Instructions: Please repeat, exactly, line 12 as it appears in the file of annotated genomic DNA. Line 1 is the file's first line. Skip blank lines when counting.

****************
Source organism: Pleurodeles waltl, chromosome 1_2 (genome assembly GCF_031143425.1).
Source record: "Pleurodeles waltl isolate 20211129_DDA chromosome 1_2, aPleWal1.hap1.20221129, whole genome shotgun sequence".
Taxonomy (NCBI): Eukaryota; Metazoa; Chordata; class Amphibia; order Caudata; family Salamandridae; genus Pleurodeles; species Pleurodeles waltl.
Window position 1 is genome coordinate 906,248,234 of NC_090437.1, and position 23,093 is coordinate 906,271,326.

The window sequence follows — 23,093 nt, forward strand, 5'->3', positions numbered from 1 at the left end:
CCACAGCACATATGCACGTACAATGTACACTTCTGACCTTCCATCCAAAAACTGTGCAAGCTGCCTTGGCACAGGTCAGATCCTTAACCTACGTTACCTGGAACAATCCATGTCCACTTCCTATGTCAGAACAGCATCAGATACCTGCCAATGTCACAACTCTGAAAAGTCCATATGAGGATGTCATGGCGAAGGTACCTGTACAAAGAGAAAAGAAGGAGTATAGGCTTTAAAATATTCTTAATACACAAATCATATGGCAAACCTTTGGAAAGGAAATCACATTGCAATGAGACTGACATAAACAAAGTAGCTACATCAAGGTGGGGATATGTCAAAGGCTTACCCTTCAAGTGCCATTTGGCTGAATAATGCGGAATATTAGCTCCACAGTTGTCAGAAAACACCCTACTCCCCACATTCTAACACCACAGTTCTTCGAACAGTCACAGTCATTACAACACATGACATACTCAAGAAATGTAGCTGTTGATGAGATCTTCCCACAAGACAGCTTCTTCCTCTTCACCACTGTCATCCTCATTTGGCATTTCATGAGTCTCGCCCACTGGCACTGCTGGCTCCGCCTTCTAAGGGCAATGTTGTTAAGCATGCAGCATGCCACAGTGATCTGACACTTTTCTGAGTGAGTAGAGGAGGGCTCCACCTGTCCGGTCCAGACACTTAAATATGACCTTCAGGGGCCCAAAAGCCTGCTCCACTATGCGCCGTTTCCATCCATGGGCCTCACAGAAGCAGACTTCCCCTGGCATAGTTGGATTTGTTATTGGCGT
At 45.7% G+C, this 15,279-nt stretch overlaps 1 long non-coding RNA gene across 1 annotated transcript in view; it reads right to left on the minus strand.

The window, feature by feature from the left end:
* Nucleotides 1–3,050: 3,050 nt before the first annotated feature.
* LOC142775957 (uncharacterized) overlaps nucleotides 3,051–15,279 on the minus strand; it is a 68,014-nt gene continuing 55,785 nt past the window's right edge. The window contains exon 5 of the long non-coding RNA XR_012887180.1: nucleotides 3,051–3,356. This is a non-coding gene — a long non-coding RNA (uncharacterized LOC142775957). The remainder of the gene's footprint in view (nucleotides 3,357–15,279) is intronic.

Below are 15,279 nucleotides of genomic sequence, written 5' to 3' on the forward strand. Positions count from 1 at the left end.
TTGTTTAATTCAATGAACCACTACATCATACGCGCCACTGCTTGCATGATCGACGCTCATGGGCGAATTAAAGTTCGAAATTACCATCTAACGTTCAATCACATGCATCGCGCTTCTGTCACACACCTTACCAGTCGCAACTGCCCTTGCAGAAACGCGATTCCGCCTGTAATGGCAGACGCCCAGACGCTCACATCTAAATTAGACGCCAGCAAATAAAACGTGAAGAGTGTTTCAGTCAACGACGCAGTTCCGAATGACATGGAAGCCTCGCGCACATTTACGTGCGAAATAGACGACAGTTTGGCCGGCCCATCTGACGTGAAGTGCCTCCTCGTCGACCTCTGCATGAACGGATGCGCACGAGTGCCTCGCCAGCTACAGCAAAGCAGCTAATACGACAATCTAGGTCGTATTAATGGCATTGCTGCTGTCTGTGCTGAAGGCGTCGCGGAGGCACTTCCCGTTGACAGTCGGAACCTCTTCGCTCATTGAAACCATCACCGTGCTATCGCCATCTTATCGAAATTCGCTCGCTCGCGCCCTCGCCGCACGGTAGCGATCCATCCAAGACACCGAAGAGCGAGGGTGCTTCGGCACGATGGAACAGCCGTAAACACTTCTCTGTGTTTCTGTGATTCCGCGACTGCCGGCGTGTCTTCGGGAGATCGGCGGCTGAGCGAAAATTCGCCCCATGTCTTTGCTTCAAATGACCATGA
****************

TTGTTTAATTCAATGAACCACTACATCATACGCGCCACTGCTTGCATGATCGACGCTCATGGGCGAATTAAAGTTCGAAATTACCATCTAACGTTCAATCACATGCATCGCGCTTCTGTCACACACCTTACCAGTCGCAACTGCCCTTGCAGAAACGCGATTCCGCCTGTAATGGCAGACGCCCAGACGCTCACATCTAAATTAGACGCCAGCAAATAAAACGTGAAGAGTGTTTCAGTCAACGACGCAGTTCCGAATGACATGGAAGCCTCGCGCACATTTACGTGCGAAATAGACGACAGTTTGGCCGGCCCATCTGACGTGAAGTGCCTCCTCGTCGACCTCTGCATGAACGGATGCGCACGAGTGCCTCGCCAGCTACAGCAAAGCAGCTAATACGACAATCTAGGTCGTATTAATGGCATTGCTGCTGTCTGTGCTGAAGGCGTCGCGGAGGCACTTCCCGTTGACAGTCGGAACCTCTTCGCTCATTGAAACCATCACCGTGCTATCGCCATCTTATCGAAATTCGCTCGCTCGCGCCCTCGCCGCACGGTAGCGATCCATCCAAGACACCGAAGAGCGAGGGTGCTTCGGCACGATGGAACAGCCGTAAACACTTCTCTGTGTTTCTGTGATTCCGCGACTGCCGGCGTGTCTTCGGGAGATCGGCGGCTGAGCGAAAATTCGCCCCATGTCTTTGCTTCAAATGACCATGA